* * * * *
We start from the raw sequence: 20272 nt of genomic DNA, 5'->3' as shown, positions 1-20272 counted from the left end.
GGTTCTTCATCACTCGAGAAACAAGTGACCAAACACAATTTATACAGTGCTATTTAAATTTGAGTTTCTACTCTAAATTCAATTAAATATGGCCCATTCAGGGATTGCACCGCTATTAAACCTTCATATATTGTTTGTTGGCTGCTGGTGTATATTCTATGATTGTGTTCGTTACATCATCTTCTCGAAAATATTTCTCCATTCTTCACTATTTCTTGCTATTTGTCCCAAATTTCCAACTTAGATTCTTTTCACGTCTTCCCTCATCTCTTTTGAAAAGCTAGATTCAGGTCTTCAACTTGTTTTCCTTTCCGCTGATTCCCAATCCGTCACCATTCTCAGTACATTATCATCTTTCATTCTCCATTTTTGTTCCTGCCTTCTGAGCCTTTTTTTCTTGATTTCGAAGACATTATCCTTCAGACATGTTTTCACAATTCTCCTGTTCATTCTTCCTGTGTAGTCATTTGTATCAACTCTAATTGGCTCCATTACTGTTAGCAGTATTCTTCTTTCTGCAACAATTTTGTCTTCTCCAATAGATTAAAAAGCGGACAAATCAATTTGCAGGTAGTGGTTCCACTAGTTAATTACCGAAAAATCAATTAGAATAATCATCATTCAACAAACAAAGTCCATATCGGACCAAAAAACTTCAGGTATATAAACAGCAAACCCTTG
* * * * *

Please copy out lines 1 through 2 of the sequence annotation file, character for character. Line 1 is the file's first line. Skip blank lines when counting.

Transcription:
We start from the raw sequence: 20272 nt of genomic DNA, 5'->3' as shown, positions 1-20272 counted from the left end.
GGTTCTTCATCACTCGAGAAACAAGTGACCAAACACAATTTATACAGTGCTATTTAAATTTGAGTTTCTACTCTAAATTCAATTAAATATGGCCCATTCAGGGATTGCACCGCTATTAAACCTTCATATATTGTTTGTTGGCTGCTGGTGTATATTCTATGATTGTGTTCGTTACATCATCTTCTCGAAAATATTTCTCCATTCTTCACTATTTCTTGCTATTTGTCCCAAATTTCCAACTTAGATTCTTTTCACGTCTTCCCTCATCTCTTTTGAAAAGCTAGATTCAGGTCTTCAACTTGTTTTCCTTTCCGCTGATTCCCAATCCGTCACCATTCTCAGTACATTATCATCTTTCATTCTCCATTTTTGTTCCTGCCTTCTGAGCCTTTTTTTCTTGATTTCGAAGACATTATCCTTCAGACATGTTTTCACAATTCTCCTGTTCATTCTTCCTGTGTAGTCATTTGTATCAACTCTAATTGGCTCCATTACTGTTAGCAGTATTCTTCTTTCTGCAACAATTTTGTCTTCTCCAATAGATTAAAAAGCGGACAAATCAATTTGCAGGTAGTGGTTCCACTAGTTAATTACCGAAAAATCAATTAGAATAATCATCATTCAACAAACAAAGTCCATATCGGACCAAAAAACTTCAGGTATATAAACAGCAAACCCTTG